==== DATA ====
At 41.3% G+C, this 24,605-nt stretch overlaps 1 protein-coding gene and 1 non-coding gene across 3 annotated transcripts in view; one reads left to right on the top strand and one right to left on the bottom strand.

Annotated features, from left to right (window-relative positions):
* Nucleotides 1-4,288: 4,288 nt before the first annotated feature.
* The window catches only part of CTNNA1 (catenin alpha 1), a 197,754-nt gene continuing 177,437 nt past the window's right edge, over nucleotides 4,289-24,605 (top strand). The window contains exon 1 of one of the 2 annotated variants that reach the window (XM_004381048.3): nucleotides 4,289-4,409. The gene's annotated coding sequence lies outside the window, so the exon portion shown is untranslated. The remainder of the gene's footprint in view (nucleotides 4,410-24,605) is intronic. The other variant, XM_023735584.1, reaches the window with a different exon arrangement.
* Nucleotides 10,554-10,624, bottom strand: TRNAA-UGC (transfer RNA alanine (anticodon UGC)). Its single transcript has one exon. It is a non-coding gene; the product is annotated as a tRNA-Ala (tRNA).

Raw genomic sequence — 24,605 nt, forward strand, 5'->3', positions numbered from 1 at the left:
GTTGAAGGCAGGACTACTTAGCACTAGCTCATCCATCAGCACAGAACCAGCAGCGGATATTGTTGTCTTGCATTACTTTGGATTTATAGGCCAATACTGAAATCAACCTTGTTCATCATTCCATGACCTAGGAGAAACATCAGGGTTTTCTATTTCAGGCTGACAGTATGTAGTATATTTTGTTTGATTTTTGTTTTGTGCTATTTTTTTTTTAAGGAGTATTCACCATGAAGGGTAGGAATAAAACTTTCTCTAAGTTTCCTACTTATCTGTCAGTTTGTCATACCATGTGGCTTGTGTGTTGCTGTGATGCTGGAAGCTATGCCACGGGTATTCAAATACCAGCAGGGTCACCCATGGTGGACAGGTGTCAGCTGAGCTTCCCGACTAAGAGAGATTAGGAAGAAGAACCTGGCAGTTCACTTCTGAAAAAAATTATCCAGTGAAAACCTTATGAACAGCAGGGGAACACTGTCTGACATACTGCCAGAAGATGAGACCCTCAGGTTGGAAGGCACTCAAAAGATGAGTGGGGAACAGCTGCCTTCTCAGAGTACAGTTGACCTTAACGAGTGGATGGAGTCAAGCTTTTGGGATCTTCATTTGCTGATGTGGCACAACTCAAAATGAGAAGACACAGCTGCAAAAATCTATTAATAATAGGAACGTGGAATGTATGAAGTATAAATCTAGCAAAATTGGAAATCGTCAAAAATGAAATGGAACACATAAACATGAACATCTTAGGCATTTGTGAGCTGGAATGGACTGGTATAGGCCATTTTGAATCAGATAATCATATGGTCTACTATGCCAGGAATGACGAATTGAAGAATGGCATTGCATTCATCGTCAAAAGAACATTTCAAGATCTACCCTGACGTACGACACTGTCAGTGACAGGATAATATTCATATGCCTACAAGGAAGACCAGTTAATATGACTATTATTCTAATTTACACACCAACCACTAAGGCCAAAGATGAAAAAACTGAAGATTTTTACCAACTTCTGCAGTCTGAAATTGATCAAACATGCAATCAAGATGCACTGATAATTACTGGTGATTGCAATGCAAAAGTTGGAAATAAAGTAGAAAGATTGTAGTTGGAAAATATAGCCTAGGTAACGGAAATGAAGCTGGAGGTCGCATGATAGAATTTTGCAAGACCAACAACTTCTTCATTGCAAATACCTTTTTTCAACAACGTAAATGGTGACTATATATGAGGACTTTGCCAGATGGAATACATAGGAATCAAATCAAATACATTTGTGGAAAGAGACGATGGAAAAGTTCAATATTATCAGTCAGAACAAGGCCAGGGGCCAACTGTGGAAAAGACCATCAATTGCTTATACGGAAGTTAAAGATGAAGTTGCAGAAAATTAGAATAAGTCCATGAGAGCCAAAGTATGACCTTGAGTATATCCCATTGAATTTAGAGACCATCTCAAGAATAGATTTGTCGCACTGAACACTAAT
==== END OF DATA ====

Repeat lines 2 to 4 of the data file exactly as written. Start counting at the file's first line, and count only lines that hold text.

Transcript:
Annotated features, from left to right (window-relative positions):
* Nucleotides 1-4,288: 4,288 nt before the first annotated feature.
* The window catches only part of CTNNA1 (catenin alpha 1), a 197,754-nt gene continuing 177,437 nt past the window's right edge, over nucleotides 4,289-24,605 (top strand). The window contains exon 1 of one of the 2 annotated variants that reach the window (XM_004381048.3): nucleotides 4,289-4,409. The gene's annotated coding sequence lies outside the window, so the exon portion shown is untranslated. The remainder of the gene's footprint in view (nucleotides 4,410-24,605) is intronic. The other variant, XM_023735584.1, reaches the window with a different exon arrangement.